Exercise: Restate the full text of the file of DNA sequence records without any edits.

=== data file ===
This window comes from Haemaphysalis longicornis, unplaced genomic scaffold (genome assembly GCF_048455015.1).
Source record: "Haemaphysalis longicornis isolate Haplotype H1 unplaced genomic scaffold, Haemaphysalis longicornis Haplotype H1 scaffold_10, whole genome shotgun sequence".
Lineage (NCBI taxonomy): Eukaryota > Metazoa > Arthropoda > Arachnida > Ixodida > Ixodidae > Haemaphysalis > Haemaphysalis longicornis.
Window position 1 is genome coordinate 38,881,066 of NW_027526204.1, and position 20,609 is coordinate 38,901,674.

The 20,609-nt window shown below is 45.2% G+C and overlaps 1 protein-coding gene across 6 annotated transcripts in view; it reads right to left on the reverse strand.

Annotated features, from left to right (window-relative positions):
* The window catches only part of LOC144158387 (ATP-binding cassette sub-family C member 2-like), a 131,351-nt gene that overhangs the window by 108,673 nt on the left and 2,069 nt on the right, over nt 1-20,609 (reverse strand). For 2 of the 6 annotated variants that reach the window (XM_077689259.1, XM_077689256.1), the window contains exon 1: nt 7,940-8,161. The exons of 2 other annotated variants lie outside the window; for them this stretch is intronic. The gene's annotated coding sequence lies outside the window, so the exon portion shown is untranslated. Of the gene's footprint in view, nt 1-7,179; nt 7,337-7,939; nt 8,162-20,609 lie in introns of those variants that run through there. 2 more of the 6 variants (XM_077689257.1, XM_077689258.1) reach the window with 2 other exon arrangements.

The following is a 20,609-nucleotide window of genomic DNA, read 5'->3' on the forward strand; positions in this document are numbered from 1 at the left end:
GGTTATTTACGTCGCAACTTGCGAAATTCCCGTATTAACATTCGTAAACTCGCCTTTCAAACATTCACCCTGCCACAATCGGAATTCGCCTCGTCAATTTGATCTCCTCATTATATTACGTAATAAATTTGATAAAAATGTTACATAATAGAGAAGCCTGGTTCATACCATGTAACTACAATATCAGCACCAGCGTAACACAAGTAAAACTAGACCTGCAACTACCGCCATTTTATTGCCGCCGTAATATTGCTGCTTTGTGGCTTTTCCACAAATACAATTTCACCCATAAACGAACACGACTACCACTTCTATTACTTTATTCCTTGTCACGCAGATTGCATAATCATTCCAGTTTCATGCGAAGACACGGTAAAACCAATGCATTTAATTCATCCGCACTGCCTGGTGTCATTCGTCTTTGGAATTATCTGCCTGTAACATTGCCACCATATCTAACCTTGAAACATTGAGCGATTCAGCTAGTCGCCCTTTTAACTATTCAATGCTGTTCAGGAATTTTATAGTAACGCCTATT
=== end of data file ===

This window comes from Haemaphysalis longicornis, unplaced genomic scaffold (genome assembly GCF_048455015.1).
Source record: "Haemaphysalis longicornis isolate Haplotype H1 unplaced genomic scaffold, Haemaphysalis longicornis Haplotype H1 scaffold_10, whole genome shotgun sequence".
Lineage (NCBI taxonomy): Eukaryota > Metazoa > Arthropoda > Arachnida > Ixodida > Ixodidae > Haemaphysalis > Haemaphysalis longicornis.
Window position 1 is genome coordinate 38,881,066 of NW_027526204.1, and position 20,609 is coordinate 38,901,674.

The 20,609-nt window shown below is 45.2% G+C and overlaps 1 protein-coding gene across 6 annotated transcripts in view; it reads right to left on the reverse strand.

Annotated features, from left to right (window-relative positions):
* The window catches only part of LOC144158387 (ATP-binding cassette sub-family C member 2-like), a 131,351-nt gene that overhangs the window by 108,673 nt on the left and 2,069 nt on the right, over nt 1-20,609 (reverse strand). For 2 of the 6 annotated variants that reach the window (XM_077689259.1, XM_077689256.1), the window contains exon 1: nt 7,940-8,161. The exons of 2 other annotated variants lie outside the window; for them this stretch is intronic. The gene's annotated coding sequence lies outside the window, so the exon portion shown is untranslated. Of the gene's footprint in view, nt 1-7,179; nt 7,337-7,939; nt 8,162-20,609 lie in introns of those variants that run through there. 2 more of the 6 variants (XM_077689257.1, XM_077689258.1) reach the window with 2 other exon arrangements.

The following is a 20,609-nucleotide window of genomic DNA, read 5'->3' on the forward strand; positions in this document are numbered from 1 at the left end:
GGTTATTTACGTCGCAACTTGCGAAATTCCCGTATTAACATTCGTAAACTCGCCTTTCAAACATTCACCCTGCCACAATCGGAATTCGCCTCGTCAATTTGATCTCCTCATTATATTACGTAATAAATTTGATAAAAATGTTACATAATAGAGAAGCCTGGTTCATACCATGTAACTACAATATCAGCACCAGCGTAACACAAGTAAAACTAGACCTGCAACTACCGCCATTTTATTGCCGCCGTAATATTGCTGCTTTGTGGCTTTTCCACAAATACAATTTCACCCATAAACGAACACGACTACCACTTCTATTACTTTATTCCTTGTCACGCAGATTGCATAATCATTCCAGTTTCATGCGAAGACACGGTAAAACCAATGCATTTAATTCATCCGCACTGCCTGGTGTCATTCGTCTTTGGAATTATCTGCCTGTAACATTGCCACCATATCTAACCTTGAAACATTGAGCGATTCAGCTAGTCGCCCTTTTAACTATTCAATGCTGTTCAGGAATTTTATAGTAACGCCTATT